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To stay on the cutting-edge of information and technology, investment bankers need to have the most relevant informational sources. Finance—investment banks in particular—is one industry in which being technological tools are constantly being updated. It is essential to keep up with these trends in order to stay ahead of the competition.
What resources and websites can investment banks use to stay up to date on all the latest financial news and insights? This article will review different resources to help investment banking firms create solid relationships within the financial industry.
Investment Banking Resources
The key to staying relevant as an investment bank is to use the proper resources. Let’s dive into some of the most valuable and publicly available resources bankers depend on.
- S&P Global Market Information – Standards and Poor’s indices are widely used to understand financial markets through global and local lenses. They boast more than 150 years of data collection, 135 billion actionable data points per year, and cover 128 countries. Their resources cover corporate finance, financial institutions, infrastructures and basic utilities, governments (regulations and more), insurance, structured finance, and the U.S. Public Finance. (Yes, this is the S&P from the S&P 500—the most common index tracked.) Standard and Poor’s breaks down their resource into three categories:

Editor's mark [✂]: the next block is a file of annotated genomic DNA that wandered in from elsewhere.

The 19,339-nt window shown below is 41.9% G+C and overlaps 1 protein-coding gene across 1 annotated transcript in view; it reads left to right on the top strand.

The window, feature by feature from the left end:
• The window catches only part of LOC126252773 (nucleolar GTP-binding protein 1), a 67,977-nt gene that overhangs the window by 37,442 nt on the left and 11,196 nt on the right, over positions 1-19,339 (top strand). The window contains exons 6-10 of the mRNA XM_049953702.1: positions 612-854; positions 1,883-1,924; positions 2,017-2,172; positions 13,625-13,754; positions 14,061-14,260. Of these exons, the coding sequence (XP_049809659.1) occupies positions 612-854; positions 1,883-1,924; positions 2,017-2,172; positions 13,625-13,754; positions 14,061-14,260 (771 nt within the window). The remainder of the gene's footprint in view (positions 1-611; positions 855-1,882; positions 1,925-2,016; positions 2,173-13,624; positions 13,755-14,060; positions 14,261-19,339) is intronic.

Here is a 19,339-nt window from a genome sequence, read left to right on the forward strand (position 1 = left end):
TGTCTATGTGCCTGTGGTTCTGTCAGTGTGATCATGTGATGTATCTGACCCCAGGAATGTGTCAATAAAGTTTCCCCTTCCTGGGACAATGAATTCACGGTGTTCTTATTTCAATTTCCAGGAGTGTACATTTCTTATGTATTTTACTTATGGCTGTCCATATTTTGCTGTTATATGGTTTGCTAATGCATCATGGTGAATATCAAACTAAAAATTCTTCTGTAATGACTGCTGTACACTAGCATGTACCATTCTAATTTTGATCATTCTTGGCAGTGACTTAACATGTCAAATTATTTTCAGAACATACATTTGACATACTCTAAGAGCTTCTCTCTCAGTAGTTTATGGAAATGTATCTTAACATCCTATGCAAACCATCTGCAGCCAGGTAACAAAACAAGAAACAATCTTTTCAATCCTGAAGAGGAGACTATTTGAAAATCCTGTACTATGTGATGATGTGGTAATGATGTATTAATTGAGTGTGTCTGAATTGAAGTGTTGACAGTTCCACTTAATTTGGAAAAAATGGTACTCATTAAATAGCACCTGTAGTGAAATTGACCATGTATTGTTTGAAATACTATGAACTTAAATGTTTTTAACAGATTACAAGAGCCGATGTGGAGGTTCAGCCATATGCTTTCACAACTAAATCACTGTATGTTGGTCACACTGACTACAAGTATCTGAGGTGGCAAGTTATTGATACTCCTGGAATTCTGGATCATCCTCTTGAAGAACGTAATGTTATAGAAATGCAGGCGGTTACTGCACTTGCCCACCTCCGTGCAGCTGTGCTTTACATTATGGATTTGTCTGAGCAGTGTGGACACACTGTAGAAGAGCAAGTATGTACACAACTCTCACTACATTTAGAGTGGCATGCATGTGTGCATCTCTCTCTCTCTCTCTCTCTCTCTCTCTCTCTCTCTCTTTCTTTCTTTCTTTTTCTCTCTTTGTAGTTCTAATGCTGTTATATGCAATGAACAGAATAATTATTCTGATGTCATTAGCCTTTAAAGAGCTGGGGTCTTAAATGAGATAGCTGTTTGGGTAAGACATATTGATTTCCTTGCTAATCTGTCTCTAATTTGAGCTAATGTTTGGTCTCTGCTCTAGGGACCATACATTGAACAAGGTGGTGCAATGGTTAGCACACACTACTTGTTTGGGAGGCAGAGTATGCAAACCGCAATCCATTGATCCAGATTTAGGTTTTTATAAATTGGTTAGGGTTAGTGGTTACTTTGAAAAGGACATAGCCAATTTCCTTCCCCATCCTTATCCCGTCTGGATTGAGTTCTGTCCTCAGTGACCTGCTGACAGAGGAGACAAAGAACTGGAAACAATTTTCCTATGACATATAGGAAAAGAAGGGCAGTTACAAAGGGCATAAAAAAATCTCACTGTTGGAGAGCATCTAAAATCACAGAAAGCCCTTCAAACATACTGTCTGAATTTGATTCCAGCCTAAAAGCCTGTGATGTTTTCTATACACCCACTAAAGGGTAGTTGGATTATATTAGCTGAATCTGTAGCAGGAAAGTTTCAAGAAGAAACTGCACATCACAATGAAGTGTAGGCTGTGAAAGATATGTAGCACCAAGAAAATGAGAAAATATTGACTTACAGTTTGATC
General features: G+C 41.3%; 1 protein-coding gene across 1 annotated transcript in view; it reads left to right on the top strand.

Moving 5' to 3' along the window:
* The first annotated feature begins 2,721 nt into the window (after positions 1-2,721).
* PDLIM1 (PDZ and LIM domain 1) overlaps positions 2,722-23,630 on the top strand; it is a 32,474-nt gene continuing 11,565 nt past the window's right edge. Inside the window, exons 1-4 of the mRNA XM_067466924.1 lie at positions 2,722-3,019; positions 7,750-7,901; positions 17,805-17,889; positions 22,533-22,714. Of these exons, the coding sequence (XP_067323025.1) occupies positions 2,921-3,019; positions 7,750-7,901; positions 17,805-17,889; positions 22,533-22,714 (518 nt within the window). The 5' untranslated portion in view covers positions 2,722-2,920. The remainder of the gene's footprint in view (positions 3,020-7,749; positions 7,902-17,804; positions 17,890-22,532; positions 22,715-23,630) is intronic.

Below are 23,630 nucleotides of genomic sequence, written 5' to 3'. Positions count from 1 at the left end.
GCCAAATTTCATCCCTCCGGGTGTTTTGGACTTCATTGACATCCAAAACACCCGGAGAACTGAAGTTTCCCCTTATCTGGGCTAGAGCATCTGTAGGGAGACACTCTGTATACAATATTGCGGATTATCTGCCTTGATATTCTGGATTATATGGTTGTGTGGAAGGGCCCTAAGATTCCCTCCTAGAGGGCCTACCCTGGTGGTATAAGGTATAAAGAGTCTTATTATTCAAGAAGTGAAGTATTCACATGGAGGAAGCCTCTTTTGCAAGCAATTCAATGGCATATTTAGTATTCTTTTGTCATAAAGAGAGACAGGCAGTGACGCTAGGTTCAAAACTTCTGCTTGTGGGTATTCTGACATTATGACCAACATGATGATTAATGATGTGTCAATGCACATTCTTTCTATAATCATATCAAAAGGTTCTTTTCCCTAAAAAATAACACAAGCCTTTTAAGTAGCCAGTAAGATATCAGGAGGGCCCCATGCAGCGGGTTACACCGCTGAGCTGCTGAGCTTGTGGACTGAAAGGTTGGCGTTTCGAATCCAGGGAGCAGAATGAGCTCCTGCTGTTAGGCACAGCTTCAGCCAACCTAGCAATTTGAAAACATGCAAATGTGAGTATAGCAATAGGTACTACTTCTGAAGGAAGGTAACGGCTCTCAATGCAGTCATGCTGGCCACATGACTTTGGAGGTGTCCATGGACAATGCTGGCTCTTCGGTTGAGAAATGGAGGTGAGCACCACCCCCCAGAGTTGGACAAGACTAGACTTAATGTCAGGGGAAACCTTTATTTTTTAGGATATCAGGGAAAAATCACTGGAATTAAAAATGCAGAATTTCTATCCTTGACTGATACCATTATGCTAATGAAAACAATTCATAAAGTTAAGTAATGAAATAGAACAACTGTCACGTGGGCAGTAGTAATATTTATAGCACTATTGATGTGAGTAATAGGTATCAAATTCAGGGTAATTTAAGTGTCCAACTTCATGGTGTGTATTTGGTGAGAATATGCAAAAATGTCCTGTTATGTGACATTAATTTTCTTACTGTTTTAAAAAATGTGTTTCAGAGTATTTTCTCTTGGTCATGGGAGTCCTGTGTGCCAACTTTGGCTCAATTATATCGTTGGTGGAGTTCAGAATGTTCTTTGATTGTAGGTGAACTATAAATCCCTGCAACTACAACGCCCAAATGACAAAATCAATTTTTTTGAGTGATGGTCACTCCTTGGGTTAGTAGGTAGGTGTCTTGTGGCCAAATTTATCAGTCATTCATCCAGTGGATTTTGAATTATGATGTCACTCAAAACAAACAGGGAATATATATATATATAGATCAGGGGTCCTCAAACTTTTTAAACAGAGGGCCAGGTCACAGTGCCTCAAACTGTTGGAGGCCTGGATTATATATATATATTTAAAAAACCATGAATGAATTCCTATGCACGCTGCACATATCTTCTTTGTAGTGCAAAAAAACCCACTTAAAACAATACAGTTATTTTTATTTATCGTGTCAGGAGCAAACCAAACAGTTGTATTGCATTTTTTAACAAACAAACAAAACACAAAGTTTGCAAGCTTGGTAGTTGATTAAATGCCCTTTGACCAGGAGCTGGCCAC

- S&P Global Ratings – When you need credit ratings, thought leadership information, and general research behind any one of 28 countries, the S&P Global Ratings is your guide. Here you can find:
- Information on actions and criteria
- Research and analysis behind the ratings
- S&P Dow Jones Indices – For the world’s largest and highly recognized resource for global market information and index-based data, there’s the S&P Dow Jones Indices. These indices, many of which you’ve probably heard of, include:
- S&P 500 – This is the value of the largest 500 companies’ stocks.
- Dow Jones Industrial Average – This measures 30 large American companies on the Nasdaq and NYSE.
- S&P Global Market Intelligence – This is where the 135 billion actional data points per year comes into play. S&P Global Market Intelligence offers multi-asset class research and platforms to understand global data.
- Department of Commerce – The DOC offers important data sources for investment bank activities, including specific departments, or bureaus, that handle specialized information. The most commonly checked informational sources for the investment banking industry include:
- BEA – Bureau of Economic Analysis
- ESA – Economics and Statistics Administration
- BIS – Bureau of Industry and Security
- The Fed (Federal Reserve) – When you need to monitor governmental intervention in markets, it’s best to go straight to the source. The Federal Reserve provides data on industrial production and countrywide interest rates that serve to help financial modeling, private equity firms, and other professionals working in financial services.